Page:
QUEBEC CITY, Quebec (Reuters) - A heavy police presence and an isolated summit site thwarted protesters at the Group of Seven meeting in Canada on Saturday, dousing all but a smattering of demonstrations against the powerful world leaders.
With U.S. President Donald Trump and top U.S. allies huddled at a luxury hotel, almost unreachable due to heavy security, groups intent on disrupting the gathering were left to march through quiet city streets 140 kilometers (87 miles) away.
Ten people were arrested in connection with anti-G7 protests Thursday and Friday but the scattered demonstrations were largely peaceful as authorities closed off streets and responded to any protests with ranks of police in riot gear.
“The way we see it, we were ready for all eventualities,” said Royal Canadian Mounted Police spokesman Philippe Gravel.
Quebec’s provincial legislature was closed in the lead-up to the summit, thousands of civil servants were sent home and several downtown businesses boarded up their windows in anticipation of violence that never came.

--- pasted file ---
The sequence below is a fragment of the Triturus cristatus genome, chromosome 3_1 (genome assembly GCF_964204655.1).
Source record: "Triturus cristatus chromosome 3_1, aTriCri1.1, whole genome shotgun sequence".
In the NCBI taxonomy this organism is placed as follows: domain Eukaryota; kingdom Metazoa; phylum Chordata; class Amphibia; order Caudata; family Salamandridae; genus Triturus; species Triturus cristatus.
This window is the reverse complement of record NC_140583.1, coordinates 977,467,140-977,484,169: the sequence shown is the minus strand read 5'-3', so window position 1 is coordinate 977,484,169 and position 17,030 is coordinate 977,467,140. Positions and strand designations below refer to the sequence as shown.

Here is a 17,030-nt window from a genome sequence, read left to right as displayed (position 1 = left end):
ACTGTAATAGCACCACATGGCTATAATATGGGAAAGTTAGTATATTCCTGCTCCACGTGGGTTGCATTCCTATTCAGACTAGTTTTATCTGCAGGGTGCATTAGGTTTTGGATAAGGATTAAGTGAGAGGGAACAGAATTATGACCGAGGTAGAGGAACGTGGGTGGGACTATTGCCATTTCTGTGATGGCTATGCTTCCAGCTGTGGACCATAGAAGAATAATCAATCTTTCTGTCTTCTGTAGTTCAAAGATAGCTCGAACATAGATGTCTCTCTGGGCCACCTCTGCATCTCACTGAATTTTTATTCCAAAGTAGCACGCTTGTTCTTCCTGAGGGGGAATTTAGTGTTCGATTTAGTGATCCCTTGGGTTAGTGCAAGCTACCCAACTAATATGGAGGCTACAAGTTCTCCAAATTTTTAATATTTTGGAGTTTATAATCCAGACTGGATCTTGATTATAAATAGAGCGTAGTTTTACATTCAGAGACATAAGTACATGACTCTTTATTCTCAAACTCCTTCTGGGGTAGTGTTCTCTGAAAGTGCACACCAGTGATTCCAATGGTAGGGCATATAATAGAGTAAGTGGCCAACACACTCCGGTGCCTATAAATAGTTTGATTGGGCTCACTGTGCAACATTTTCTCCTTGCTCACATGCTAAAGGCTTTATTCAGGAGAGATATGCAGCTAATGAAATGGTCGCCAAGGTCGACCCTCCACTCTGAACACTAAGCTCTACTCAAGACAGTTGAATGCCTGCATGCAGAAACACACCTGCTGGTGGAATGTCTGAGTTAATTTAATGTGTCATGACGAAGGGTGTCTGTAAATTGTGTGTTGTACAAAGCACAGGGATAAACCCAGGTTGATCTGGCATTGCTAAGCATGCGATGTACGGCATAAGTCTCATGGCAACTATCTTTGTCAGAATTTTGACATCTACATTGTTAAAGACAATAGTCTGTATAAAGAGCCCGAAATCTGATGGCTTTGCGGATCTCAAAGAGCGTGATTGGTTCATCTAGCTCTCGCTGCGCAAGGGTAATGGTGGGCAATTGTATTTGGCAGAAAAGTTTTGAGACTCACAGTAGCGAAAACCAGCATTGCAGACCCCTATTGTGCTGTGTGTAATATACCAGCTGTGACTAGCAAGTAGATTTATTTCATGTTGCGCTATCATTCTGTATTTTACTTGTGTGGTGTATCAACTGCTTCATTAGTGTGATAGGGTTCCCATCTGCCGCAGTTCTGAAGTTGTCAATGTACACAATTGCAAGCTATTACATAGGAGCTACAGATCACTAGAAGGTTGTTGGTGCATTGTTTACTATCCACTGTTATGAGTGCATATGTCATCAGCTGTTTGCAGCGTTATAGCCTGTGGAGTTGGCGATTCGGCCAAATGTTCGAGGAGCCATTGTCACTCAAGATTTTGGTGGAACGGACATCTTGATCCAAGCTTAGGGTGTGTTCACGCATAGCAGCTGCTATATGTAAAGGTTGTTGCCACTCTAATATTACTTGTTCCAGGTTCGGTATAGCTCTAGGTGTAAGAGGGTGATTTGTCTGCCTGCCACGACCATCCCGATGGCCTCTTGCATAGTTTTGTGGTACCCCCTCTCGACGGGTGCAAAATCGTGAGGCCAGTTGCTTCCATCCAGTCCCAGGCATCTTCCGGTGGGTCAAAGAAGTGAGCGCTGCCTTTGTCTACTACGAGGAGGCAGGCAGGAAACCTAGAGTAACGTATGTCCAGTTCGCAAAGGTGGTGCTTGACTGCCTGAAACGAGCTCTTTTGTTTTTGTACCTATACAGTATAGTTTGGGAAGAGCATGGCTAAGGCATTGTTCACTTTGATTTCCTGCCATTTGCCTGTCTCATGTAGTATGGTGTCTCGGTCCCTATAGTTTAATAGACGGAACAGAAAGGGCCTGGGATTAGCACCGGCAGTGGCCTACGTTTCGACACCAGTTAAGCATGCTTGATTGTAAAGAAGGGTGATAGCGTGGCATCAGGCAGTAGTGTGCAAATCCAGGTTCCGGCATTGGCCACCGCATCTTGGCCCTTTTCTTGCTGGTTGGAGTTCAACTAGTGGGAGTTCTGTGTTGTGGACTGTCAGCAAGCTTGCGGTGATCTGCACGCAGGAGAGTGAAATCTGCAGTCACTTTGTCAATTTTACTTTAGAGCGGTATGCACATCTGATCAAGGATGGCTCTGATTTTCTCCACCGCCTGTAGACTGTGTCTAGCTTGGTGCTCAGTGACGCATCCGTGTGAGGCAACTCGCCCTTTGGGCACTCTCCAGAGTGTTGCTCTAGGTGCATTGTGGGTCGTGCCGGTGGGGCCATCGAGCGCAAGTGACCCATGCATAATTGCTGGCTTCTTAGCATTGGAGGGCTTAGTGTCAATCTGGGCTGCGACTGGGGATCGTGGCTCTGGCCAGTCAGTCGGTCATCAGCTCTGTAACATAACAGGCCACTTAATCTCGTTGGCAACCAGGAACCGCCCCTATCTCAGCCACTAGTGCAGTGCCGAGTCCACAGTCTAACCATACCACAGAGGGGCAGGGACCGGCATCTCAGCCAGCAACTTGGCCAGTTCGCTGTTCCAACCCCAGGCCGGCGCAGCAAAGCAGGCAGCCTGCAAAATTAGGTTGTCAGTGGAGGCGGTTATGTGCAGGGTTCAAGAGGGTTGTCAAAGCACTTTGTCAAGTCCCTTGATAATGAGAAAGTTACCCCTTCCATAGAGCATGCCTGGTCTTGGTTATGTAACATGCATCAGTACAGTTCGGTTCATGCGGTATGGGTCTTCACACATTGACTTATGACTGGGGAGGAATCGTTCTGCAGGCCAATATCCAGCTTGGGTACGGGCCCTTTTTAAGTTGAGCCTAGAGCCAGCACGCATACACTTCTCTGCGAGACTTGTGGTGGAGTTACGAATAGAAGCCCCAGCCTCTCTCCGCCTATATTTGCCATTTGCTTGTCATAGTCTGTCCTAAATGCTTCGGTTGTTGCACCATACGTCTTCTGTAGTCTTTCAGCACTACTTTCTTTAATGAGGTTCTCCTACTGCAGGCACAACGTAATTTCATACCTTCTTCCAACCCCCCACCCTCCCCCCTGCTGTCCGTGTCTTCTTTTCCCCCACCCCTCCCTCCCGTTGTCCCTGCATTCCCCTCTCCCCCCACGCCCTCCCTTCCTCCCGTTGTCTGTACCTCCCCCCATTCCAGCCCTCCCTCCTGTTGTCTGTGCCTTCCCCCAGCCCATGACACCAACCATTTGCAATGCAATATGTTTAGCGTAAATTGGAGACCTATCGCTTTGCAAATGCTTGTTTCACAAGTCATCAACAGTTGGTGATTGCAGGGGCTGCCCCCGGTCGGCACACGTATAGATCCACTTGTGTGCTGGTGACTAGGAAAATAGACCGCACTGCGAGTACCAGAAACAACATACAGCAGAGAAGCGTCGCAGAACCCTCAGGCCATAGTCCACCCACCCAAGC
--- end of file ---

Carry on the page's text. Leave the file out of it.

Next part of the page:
Other summits have gone differently: Protests at the G20 in Toronto in 2010 turned violent amid riots and a police crackdown. Police teargassed protesters at the Third Summit of the Americas in 2001. A protester was shot dead by riot police at the G8 summit in Italy in 2001.
Twice on Friday demonstrators sought to block highways leading from Quebec City to the resort in La Malbaie where leaders met for the two-day summit.
The second time they succeeded briefly, as about two dozen protesters faced off with riot police. After a few minutes of chanting the protesters set furniture on fire and fled.
Roger Rashi, who organized a forum to discuss G7 issues such as gender equality and climate change in Quebec City, said the low turnout was partly due to a lack of organization and partly scare tactics by authorities.
“We have been warned over and over ... don’t even daydream about doing something they tell you not to do,” Rashi said.
Deploying heavily armed police scares people, said Nicole Filion, a coordinator with La Ligue des droits et libertés, a civil liberties group observing the demonstrations.
“It’s not a context that is favorable for the right to protest.”
Still, protester Yannick St.-Jacques Lauriault said the group succeeded despite the low turnout in shutting down Quebec’s legislature and briefly blocking access to the summit highway.
“For such a small group of people, I think that’s a success.”
Reporting by Anna Mehler Paperny; Editing by Susan Thomas
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